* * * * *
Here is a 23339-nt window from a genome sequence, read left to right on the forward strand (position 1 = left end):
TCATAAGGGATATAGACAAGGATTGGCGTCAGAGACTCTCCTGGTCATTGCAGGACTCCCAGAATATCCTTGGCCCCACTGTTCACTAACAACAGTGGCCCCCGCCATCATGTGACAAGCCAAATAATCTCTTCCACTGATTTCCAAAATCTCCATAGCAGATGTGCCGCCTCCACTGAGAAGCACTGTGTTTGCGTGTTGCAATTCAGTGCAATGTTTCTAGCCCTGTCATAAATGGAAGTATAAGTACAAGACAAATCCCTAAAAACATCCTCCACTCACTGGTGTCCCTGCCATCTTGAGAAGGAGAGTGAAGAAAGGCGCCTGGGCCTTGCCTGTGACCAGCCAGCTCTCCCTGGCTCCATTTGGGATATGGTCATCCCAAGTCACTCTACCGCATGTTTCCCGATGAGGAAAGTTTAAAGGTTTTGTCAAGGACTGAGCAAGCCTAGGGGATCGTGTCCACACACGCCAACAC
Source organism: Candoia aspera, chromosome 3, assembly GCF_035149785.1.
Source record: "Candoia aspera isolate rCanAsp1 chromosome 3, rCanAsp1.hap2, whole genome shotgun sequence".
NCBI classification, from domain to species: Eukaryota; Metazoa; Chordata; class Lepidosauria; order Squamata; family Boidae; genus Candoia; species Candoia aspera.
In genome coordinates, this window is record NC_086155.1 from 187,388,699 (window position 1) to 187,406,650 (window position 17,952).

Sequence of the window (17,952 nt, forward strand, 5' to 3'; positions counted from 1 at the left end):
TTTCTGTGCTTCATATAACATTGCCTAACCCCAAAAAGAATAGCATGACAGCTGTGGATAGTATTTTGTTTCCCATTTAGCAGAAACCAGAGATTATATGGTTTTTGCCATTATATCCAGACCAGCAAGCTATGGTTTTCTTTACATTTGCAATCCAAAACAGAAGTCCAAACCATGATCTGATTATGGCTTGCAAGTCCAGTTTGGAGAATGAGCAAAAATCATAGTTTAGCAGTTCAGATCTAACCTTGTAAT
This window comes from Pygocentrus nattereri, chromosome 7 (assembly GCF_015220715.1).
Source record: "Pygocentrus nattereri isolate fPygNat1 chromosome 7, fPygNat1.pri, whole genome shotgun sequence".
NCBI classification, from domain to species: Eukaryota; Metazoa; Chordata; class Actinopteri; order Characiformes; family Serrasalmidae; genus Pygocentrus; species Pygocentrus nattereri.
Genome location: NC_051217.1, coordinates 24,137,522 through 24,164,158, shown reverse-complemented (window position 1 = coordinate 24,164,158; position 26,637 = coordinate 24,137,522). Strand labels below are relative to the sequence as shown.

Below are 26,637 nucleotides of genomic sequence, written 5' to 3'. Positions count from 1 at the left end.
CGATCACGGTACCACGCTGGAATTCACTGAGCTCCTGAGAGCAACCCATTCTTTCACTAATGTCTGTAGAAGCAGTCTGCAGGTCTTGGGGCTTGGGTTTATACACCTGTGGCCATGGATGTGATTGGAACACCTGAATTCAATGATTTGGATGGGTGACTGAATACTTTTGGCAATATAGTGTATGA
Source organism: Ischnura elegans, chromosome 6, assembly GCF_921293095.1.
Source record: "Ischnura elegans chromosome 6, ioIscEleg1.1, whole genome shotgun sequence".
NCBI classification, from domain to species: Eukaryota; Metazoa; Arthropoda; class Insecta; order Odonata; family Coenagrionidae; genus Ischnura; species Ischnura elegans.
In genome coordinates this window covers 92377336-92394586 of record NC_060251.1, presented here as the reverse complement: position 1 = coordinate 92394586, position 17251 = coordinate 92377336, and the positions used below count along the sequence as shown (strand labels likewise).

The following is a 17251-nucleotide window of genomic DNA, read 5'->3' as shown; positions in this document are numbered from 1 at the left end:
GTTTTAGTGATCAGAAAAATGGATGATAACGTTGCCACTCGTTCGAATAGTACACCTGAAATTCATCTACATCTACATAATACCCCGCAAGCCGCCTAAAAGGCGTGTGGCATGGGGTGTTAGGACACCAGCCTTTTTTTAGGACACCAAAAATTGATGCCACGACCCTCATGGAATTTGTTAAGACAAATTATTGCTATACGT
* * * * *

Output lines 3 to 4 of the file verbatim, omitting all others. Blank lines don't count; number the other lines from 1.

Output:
Source organism: Candoia aspera, chromosome 3, assembly GCF_035149785.1.
Source record: "Candoia aspera isolate rCanAsp1 chromosome 3, rCanAsp1.hap2, whole genome shotgun sequence".